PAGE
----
We Are Not Living in the “last days”
Revised: 2012 Apr 05
Numerous books have been published with titles like Are We Living in the Last Days? Of course, they all claim that we are. But how can this be? The Bible says Christ’s earthly ministry began in the last days (Heb. 1:1-2, ESV throughout). Peter said miracles taking place on Pentecost were signs his generation was living in the last days (Acts 2:16-17). That was almost 2,000 years ago. Are we still in the last days? Is that believable? Amazingly, many Christian prophecy teachers actually do claim the last days have continued since the first century until our time.
A growing number of thinking people are questioning this teaching. A term like the last days seems to imply a relatively short period at the tail end of something. Students in the northern hemisphere looking forward to their summer vacation might consider themselves to be in the last days of the school year about the second or third week of June. If one were to suggest they were in the last days of the school year in January, it’s doubtful anyone would be getting very excited about summer fun. Obviously, no one would ever say such a thing.
Nevertheless, most Christians cannot tolerate such sound logic because they believe Jesus did not return in the first century as he promised. To them, we must still be living in the last days. Regardless of how ludicrous it might sound — considering the passage of almost two millennia — those presupposing a future Second Coming of Christ simply have no option.
Although your author can’t believe a period described as “days” can be 2,000 years, evidently, some think this is perfectly reasonable. However, there is something such people have clearly failed to consider. John eventually claimed, “we know that it is the last hour” (1 John 2:18). So, to be consistent, if we believe we are still in the last days, we would also need to believe the world has been living in the last hour of the last days since the first century. Now, this is completely unbelievable. If it was the last hour in the first century, then surely, that hour must be up by now. But if we are not living in the last hour of the last days anymore, then clearly, the last days must be over too.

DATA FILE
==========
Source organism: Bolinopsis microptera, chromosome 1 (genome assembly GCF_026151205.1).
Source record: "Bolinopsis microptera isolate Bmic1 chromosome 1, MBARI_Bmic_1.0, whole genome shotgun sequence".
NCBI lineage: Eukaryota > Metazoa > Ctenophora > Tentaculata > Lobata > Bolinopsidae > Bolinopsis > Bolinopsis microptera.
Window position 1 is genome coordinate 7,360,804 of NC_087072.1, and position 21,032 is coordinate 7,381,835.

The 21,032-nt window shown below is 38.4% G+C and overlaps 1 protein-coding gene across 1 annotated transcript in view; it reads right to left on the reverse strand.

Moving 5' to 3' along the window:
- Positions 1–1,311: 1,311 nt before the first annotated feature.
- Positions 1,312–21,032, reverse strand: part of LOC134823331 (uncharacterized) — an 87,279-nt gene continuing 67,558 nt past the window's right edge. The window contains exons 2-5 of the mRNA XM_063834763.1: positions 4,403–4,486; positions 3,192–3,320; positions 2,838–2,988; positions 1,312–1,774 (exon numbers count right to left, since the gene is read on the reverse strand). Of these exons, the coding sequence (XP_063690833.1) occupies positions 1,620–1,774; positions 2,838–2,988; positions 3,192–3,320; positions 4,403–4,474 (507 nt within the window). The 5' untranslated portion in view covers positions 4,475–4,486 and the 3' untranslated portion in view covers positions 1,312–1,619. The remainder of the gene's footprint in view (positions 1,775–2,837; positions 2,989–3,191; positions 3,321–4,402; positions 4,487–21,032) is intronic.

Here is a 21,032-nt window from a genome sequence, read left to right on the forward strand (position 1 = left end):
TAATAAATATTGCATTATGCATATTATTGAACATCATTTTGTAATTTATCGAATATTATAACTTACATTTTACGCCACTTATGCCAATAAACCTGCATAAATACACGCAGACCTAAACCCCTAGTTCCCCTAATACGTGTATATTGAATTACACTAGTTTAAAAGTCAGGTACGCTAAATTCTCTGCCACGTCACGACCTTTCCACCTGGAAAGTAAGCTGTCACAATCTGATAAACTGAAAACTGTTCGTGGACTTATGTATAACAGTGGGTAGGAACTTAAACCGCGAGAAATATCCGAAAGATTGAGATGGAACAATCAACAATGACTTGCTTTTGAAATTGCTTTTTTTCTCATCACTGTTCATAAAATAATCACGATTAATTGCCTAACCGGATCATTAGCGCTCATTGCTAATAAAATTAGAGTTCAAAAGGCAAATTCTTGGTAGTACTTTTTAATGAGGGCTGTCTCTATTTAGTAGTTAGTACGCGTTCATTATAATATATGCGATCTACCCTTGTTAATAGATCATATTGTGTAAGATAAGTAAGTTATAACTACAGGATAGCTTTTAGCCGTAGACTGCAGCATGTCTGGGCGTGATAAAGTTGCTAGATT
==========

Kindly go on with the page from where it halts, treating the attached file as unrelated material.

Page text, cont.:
Perhaps, we should ask this question: The last days of what? What was ending in the first century? It should be obvious. The Old Covenant and temple sacrifices were coming to a dramatic close. Although Jesus established the New Covenant on the night before his crucifixion (Luke 22:20), Old Covenant worship customs were still being practiced in the Temple at Jerusalem. This would soon be terminated forever. During the mid-sixties C.E., the author of Hebrews declared, “what is becoming obsolete and growing old is ready to vanish away” (Heb. 8:13). Within the decade, it did vanish when, in 70 C.E., the Temple was razed with not one stone left upon another just as Jesus had predicted in Matt. 24:1-2. Old Covenant sacrifices have never been restored. That was it: the end. The Old Covenant era ended, and so did the last days of that era.
We are not living in the last days because that period expired in the first century. Jesus returned to judge the unrighteous in the “Great Tribulation” (Matt. 24:21; Luke 21:22), the Temple was destroyed, and the disciples saw their Savior coming to take them to heaven exactly as he had promised in the following passages:
“For the Son of Man is going to come with his angels in the glory of his Father, and then he will repay each person according to what he has done. Truly, I say to you, there are some standing here who will not taste death until they see the Son of Man coming in his kingdom” (Matt. 16:27-28);
“…I go to prepare a place for you? And if I go and prepare a place for you, I will come again and will take you to myself, that where I am you may be also” (John 14:2b–3).
All this occurred within the lifetime of Christ’s contemporaries.
Most Christians seem to believe Jesus is coming back to set up a kingdom on Earth. But here, we see Christ plainly promising to take his disciples back to heaven. Jesus reigns from heaven, not Earth.
Sadly, Christians awaiting the return of Christ are living in a fantasy world almost 2,000 years behind the times. If Jesus failed to return in the first century when he predicted he would, why would any sane person expect him to return now?
So, how many hours has it been since John declared, “it is the last hour?” John likely wrote before 70 C.E. No commentary places his letter past the mid-nineties. If we start from 95 and count forward to 2012, we arrive at 1,917 years.
24 hours x 365 days x 1,917 years = 16,792,920 hours
According to the common belief, Jesus is late by almost 17 million hours! Certainly, Christians are the most forgiving people in the world. Presumably, this could go on for another 17 million hours, and most Christians would still be claiming they were living in the last days.
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